A weird and wonderful array of technologies are competing to become the standard-bearer for quantum computing. The latest contender wants to encode quantum information in sound waves.
One thing all quantum computers have in common is the fact that they manipulate information encoded in quantum states. But that’s where the similarities end, because those quantum states can be induced in everything from superconducting circuits to trapped ions, ultra-cooled atoms, photons, and even silicon chips.
While some of these approaches have attracted more investment than others, we’re still a long way from the industry settling on a common platform. And in the world of academic research, experimentation still abounds.
Now, a team from the University of Chicago has taken crucial first steps towards building a quantum computer that can encode information in phonons, the fundamental quantum units that make up sound waves in much the same way that photons make up light beams.
The basic principles of how you could create a “phononic” quantum computer are fairly similar to those used in “photonic” quantum computers. Both involve generating and detecting individual particles, or quasiparticles, and manipulating them using beamsplitters and phase shifters. Phonons are quasiparticles, because although they act like particles as far as quantum mechanics are concerned, they are actually made up of the collective behavior of large numbers of atoms.
The group from Chicago had already demonstrated that they could generate individual phonons using surface acoustic waves, which travel along the surface of a material at frequencies roughly a million times higher than a human can hear, and use them to transfer quantum information between two superconducting qubits.
But in a new paper in Science, the researchers demonstrate the first phononic beamsplitter, which, as the name suggests, is designed to split acoustic waves. This component is a critical ingredient for a phononic quantum computer as it makes it possible to take advantage of quantum phenomena like superposition, entanglement, and interference.
Their setup involves two superconducting qubits fabricated on flat pieces of sapphire, joined together by a channel made of lithium niobate. Each qubit is connected via a tunable coupler to a device called a transducer, which converts electrical signals into mechanical ones.
This is used to generate vibrations that create the individual phonons in the channel connecting the qubits, which features a beamsplitter made of 16 parallel metal fingers in the middle. The entire setup is chilled to just above absolute zero.
To demonstrate the capabilities of their system, the researchers first excited one of the qubits to get it to generate a single phonon. This traveled along the channel to the beamsplitter, but because quantum particles like phonons are fundamentally indivisible, instead of splitting it went into a quantum superposition.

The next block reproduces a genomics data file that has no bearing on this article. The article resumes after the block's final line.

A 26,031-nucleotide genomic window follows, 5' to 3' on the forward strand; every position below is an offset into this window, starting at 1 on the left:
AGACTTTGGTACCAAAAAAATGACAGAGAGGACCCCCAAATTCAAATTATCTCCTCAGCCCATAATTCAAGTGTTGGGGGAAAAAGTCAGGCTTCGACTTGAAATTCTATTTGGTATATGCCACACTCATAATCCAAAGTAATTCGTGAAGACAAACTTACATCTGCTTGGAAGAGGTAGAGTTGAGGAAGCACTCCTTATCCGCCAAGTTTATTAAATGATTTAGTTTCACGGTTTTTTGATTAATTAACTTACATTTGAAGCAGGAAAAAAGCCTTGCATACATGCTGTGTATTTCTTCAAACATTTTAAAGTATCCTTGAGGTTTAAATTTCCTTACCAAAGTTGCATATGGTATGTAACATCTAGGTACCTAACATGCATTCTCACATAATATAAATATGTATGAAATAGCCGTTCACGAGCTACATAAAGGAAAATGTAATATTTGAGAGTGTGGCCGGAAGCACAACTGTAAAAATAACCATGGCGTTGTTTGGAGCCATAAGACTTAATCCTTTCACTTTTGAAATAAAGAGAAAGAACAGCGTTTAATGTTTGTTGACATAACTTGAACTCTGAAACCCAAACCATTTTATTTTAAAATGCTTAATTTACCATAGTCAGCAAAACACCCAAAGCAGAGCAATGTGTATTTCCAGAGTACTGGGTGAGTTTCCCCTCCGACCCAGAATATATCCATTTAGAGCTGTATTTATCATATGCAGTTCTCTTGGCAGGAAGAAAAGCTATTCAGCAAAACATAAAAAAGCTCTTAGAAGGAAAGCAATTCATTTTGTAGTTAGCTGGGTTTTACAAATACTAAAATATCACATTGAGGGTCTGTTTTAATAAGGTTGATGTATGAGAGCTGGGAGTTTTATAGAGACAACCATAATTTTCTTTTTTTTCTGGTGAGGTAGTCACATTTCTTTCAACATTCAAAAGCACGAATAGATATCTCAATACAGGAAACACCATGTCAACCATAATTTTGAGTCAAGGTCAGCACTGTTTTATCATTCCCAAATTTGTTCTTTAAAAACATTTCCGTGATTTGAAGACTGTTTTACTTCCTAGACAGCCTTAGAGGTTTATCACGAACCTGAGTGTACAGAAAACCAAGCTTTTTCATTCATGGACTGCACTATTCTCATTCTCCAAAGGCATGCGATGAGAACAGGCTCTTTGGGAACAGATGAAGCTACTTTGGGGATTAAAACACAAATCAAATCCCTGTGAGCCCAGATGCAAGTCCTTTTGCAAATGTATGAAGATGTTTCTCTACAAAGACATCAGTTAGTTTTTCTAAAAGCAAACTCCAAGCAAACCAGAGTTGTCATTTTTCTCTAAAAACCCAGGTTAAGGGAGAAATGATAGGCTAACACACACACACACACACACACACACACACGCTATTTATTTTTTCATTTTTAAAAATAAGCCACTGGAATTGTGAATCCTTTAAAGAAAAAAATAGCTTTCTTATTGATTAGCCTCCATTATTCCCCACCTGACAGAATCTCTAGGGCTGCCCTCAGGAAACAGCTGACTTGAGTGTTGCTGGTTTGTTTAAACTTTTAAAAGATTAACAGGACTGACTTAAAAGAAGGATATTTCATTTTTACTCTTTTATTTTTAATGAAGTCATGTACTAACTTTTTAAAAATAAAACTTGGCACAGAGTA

This refers to the ability of a quantum system to be in multiple states simultaneously, until they are measured and collapse down to one of the possibilities. In this case the phonon was both reflected back to the original qubit and transmitted to the second qubit, which were able to capture the phonon and store the quantum superposition.
In a second experiment, the researchers managed to replicate a quantum phenomena that is fundamental to the way logic gates are created in photonic quantum computers called the Hong-Ou-Mandel effect. In optical setups, this involves two identical photons being fed into a beamsplitter from opposite directions simultaneously. Both then enter a superposition, but these outputs interfere with each such that both photons end up traveling together to just one of the detectors.
The researchers showed that they could replicate this effect using phonons, and crucially, that they could use the qubits to alter the characteristics of the phonons so that they could control which direction the output travels in. That’s a crucial first step towards building a practical quantum computer, says Andrew Cleland, who led the study.
“The success of the two-phonon interference experiment is the final piece showing that phonons are equivalent to photons,” Cleland said in a press release. “The outcome confirms we have the technology we need to build a linear mechanical quantum computer.”
The researchers concede that the approach is unlikely to directly compete with optical approaches to quantum computing, because the components are much larger and slower. However, their ability to seamlessly interface with superconducting qubits could make them promising for hybrid computing schemes that combine the best of both worlds.
It’s likely to be a long time until the underlying components reach the sophistication and industry-readiness of other quantum approaches. But it seems like the race for quantum advantage has just gotten a little more crowded.